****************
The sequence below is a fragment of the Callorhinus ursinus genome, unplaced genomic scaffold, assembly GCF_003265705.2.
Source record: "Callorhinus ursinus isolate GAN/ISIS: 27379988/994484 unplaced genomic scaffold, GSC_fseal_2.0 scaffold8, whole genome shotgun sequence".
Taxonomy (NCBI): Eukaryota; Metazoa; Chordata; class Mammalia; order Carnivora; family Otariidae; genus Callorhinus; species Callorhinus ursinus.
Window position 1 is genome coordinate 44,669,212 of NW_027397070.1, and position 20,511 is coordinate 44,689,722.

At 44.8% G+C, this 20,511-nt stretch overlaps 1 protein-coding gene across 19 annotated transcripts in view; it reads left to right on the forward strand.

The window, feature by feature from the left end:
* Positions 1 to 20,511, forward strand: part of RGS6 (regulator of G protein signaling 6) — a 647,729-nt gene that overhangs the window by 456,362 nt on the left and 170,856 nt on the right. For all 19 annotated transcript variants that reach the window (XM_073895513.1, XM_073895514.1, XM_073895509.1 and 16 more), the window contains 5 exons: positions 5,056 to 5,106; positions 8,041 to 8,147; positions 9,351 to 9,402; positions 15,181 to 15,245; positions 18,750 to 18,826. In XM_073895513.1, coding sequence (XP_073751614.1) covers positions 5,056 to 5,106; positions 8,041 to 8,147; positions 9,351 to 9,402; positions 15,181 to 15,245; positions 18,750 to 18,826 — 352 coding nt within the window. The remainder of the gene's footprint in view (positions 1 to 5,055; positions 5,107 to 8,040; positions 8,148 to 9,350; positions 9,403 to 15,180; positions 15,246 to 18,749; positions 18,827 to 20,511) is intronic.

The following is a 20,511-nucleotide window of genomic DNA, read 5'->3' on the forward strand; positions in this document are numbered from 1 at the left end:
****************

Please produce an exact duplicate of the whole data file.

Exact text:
The sequence below is a fragment of the Callorhinus ursinus genome, unplaced genomic scaffold, assembly GCF_003265705.2.
Source record: "Callorhinus ursinus isolate GAN/ISIS: 27379988/994484 unplaced genomic scaffold, GSC_fseal_2.0 scaffold8, whole genome shotgun sequence".
Taxonomy (NCBI): Eukaryota; Metazoa; Chordata; class Mammalia; order Carnivora; family Otariidae; genus Callorhinus; species Callorhinus ursinus.
Window position 1 is genome coordinate 44,669,212 of NW_027397070.1, and position 20,511 is coordinate 44,689,722.

At 44.8% G+C, this 20,511-nt stretch overlaps 1 protein-coding gene across 19 annotated transcripts in view; it reads left to right on the forward strand.

The window, feature by feature from the left end:
* Positions 1 to 20,511, forward strand: part of RGS6 (regulator of G protein signaling 6) — a 647,729-nt gene that overhangs the window by 456,362 nt on the left and 170,856 nt on the right. For all 19 annotated transcript variants that reach the window (XM_073895513.1, XM_073895514.1, XM_073895509.1 and 16 more), the window contains 5 exons: positions 5,056 to 5,106; positions 8,041 to 8,147; positions 9,351 to 9,402; positions 15,181 to 15,245; positions 18,750 to 18,826. In XM_073895513.1, coding sequence (XP_073751614.1) covers positions 5,056 to 5,106; positions 8,041 to 8,147; positions 9,351 to 9,402; positions 15,181 to 15,245; positions 18,750 to 18,826 — 352 coding nt within the window. The remainder of the gene's footprint in view (positions 1 to 5,055; positions 5,107 to 8,040; positions 8,148 to 9,350; positions 9,403 to 15,180; positions 15,246 to 18,749; positions 18,827 to 20,511) is intronic.

The following is a 20,511-nucleotide window of genomic DNA, read 5'->3' on the forward strand; positions in this document are numbered from 1 at the left end: